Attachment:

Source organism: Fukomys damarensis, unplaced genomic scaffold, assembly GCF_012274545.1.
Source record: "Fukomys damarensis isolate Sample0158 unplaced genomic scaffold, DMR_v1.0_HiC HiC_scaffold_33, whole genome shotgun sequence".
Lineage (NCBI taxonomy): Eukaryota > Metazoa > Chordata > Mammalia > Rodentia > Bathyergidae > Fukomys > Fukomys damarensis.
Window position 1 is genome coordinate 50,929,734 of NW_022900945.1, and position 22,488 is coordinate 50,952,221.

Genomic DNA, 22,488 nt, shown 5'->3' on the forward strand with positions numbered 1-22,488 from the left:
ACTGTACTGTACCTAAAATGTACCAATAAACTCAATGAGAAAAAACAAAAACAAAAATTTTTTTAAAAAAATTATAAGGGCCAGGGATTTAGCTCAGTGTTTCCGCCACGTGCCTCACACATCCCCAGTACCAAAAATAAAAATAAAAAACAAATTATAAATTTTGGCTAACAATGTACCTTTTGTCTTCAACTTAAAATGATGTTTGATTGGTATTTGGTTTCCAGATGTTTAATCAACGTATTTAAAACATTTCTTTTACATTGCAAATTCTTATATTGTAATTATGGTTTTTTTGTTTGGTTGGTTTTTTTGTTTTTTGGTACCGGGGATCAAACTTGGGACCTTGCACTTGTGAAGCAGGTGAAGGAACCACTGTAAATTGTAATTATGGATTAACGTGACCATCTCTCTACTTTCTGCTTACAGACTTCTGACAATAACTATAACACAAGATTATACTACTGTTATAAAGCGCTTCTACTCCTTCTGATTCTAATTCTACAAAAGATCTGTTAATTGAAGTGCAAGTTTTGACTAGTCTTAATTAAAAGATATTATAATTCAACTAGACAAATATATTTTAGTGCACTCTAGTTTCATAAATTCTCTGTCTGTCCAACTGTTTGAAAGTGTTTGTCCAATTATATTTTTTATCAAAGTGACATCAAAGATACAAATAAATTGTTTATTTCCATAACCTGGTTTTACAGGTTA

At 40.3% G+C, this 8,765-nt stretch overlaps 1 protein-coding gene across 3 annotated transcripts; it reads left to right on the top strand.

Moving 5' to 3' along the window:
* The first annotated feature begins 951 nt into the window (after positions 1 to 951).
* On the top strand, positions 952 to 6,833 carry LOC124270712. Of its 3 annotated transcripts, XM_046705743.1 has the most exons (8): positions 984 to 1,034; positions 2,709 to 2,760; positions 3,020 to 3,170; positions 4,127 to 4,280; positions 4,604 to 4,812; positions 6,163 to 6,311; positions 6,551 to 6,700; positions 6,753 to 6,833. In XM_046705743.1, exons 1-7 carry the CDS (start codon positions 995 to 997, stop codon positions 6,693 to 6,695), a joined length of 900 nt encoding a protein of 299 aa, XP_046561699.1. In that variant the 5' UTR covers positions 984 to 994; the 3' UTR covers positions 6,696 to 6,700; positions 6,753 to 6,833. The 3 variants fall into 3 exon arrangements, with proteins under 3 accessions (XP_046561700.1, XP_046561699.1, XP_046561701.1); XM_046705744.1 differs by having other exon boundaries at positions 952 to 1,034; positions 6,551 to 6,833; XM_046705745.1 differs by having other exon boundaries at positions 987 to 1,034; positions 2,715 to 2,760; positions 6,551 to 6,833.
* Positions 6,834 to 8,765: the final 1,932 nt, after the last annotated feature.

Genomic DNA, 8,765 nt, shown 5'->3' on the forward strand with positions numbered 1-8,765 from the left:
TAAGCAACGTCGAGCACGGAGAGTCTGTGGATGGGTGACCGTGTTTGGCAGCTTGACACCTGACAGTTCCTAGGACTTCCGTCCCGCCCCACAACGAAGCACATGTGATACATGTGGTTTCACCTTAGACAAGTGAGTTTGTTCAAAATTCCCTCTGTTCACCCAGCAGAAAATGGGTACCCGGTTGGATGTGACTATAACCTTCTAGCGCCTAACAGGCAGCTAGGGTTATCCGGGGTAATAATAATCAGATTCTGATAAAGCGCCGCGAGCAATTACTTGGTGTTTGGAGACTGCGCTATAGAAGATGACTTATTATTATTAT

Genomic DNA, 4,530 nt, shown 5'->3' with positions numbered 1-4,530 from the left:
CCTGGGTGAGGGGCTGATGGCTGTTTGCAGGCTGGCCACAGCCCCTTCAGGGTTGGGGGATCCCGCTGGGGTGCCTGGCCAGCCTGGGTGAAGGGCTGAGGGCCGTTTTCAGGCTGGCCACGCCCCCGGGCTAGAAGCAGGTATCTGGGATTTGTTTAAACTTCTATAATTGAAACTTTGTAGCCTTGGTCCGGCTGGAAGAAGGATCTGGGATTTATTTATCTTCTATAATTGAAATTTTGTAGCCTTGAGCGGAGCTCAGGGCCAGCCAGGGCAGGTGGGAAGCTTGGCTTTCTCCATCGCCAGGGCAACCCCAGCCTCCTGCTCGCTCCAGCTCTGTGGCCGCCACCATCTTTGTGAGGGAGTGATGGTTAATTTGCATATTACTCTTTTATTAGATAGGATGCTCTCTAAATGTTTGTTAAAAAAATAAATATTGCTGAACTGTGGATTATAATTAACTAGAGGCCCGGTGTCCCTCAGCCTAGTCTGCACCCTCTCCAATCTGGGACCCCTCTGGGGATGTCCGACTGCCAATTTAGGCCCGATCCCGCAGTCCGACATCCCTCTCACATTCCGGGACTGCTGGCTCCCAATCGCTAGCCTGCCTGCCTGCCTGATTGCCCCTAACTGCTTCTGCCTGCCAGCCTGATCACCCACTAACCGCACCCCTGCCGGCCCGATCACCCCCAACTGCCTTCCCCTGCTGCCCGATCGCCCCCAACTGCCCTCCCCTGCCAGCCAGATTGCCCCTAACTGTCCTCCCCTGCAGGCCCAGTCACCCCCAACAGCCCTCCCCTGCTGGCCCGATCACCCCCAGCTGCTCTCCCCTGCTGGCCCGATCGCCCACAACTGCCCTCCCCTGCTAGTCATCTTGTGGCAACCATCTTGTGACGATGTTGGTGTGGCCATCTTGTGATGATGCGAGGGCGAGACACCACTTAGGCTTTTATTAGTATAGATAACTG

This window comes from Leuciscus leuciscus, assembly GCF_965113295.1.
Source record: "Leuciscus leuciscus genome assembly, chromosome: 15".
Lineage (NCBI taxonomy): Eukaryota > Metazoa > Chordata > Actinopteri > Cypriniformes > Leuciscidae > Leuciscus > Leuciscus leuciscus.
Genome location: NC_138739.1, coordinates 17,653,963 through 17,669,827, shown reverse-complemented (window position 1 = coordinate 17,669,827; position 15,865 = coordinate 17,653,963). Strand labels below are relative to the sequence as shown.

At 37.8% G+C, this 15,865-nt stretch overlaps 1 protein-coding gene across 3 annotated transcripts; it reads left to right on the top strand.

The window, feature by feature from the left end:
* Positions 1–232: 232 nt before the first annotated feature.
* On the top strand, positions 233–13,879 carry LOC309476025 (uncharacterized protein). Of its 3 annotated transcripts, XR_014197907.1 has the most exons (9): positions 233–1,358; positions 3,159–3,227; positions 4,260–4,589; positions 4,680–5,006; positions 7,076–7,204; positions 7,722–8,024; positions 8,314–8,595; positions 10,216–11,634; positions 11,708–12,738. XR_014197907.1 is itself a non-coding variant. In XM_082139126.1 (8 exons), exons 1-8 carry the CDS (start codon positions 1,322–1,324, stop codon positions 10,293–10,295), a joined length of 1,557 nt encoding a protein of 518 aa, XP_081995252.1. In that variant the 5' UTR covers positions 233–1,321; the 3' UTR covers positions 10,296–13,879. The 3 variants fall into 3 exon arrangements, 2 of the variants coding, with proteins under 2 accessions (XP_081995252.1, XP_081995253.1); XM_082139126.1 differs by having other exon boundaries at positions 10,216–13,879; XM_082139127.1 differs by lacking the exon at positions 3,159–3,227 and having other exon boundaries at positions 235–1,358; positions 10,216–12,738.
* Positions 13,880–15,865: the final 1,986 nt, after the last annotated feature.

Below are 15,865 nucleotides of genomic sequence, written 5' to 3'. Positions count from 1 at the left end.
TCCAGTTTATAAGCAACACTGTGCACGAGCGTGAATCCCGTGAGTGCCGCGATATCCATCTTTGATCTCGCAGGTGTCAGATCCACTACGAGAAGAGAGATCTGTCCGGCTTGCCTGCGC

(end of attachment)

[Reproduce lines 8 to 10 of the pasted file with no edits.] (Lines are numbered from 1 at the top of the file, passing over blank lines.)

Moving 5' to 3' along the window:
* The first annotated feature begins 951 nt into the window (after positions 1 to 951).
* On the top strand, positions 952 to 6,833 carry LOC124270712. Of its 3 annotated transcripts, XM_046705743.1 has the most exons (8): positions 984 to 1,034; positions 2,709 to 2,760; positions 3,020 to 3,170; positions 4,127 to 4,280; positions 4,604 to 4,812; positions 6,163 to 6,311; positions 6,551 to 6,700; positions 6,753 to 6,833. In XM_046705743.1, exons 1-7 carry the CDS (start codon positions 995 to 997, stop codon positions 6,693 to 6,695), a joined length of 900 nt encoding a protein of 299 aa, XP_046561699.1. In that variant the 5' UTR covers positions 984 to 994; the 3' UTR covers positions 6,696 to 6,700; positions 6,753 to 6,833. The 3 variants fall into 3 exon arrangements, with proteins under 3 accessions (XP_046561700.1, XP_046561699.1, XP_046561701.1); XM_046705744.1 differs by having other exon boundaries at positions 952 to 1,034; positions 6,551 to 6,833; XM_046705745.1 differs by having other exon boundaries at positions 987 to 1,034; positions 2,715 to 2,760; positions 6,551 to 6,833.